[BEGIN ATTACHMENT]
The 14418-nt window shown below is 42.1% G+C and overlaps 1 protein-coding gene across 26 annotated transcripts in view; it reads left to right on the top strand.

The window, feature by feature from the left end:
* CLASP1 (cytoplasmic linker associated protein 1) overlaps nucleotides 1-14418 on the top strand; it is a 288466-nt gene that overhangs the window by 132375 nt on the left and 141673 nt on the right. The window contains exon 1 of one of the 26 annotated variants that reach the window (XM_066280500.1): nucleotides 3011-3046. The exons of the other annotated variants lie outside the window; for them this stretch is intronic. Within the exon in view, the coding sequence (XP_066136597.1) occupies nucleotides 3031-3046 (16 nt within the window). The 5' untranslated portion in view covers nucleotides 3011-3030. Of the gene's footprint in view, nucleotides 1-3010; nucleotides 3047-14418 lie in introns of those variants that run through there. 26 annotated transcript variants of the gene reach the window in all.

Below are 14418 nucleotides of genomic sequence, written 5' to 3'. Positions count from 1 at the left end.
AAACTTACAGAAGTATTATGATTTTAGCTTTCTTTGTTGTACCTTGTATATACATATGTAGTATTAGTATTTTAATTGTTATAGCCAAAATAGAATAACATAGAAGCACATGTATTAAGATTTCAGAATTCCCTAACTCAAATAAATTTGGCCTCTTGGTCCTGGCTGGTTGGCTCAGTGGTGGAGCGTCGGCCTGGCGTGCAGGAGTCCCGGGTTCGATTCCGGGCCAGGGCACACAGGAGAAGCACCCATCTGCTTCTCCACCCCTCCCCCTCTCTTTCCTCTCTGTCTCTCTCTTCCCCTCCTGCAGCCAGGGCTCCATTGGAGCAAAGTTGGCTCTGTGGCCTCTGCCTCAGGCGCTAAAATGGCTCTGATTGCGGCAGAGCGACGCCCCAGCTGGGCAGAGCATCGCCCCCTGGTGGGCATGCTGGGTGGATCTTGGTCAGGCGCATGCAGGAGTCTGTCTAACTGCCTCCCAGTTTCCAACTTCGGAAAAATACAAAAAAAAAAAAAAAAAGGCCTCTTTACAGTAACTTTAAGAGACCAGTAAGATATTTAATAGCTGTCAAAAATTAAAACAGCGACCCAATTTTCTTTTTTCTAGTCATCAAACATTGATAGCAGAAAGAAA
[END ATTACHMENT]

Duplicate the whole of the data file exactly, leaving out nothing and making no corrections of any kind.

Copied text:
The 14418-nt window shown below is 42.1% G+C and overlaps 1 protein-coding gene across 26 annotated transcripts in view; it reads left to right on the top strand.

The window, feature by feature from the left end:
* CLASP1 (cytoplasmic linker associated protein 1) overlaps nucleotides 1-14418 on the top strand; it is a 288466-nt gene that overhangs the window by 132375 nt on the left and 141673 nt on the right. The window contains exon 1 of one of the 26 annotated variants that reach the window (XM_066280500.1): nucleotides 3011-3046. The exons of the other annotated variants lie outside the window; for them this stretch is intronic. Within the exon in view, the coding sequence (XP_066136597.1) occupies nucleotides 3031-3046 (16 nt within the window). The 5' untranslated portion in view covers nucleotides 3011-3030. Of the gene's footprint in view, nucleotides 1-3010; nucleotides 3047-14418 lie in introns of those variants that run through there. 26 annotated transcript variants of the gene reach the window in all.

Below are 14418 nucleotides of genomic sequence, written 5' to 3'. Positions count from 1 at the left end.
AAACTTACAGAAGTATTATGATTTTAGCTTTCTTTGTTGTACCTTGTATATACATATGTAGTATTAGTATTTTAATTGTTATAGCCAAAATAGAATAACATAGAAGCACATGTATTAAGATTTCAGAATTCCCTAACTCAAATAAATTTGGCCTCTTGGTCCTGGCTGGTTGGCTCAGTGGTGGAGCGTCGGCCTGGCGTGCAGGAGTCCCGGGTTCGATTCCGGGCCAGGGCACACAGGAGAAGCACCCATCTGCTTCTCCACCCCTCCCCCTCTCTTTCCTCTCTGTCTCTCTCTTCCCCTCCTGCAGCCAGGGCTCCATTGGAGCAAAGTTGGCTCTGTGGCCTCTGCCTCAGGCGCTAAAATGGCTCTGATTGCGGCAGAGCGACGCCCCAGCTGGGCAGAGCATCGCCCCCTGGTGGGCATGCTGGGTGGATCTTGGTCAGGCGCATGCAGGAGTCTGTCTAACTGCCTCCCAGTTTCCAACTTCGGAAAAATACAAAAAAAAAAAAAAAAAGGCCTCTTTACAGTAACTTTAAGAGACCAGTAAGATATTTAATAGCTGTCAAAAATTAAAACAGCGACCCAATTTTCTTTTTTCTAGTCATCAAACATTGATAGCAGAAAGAAA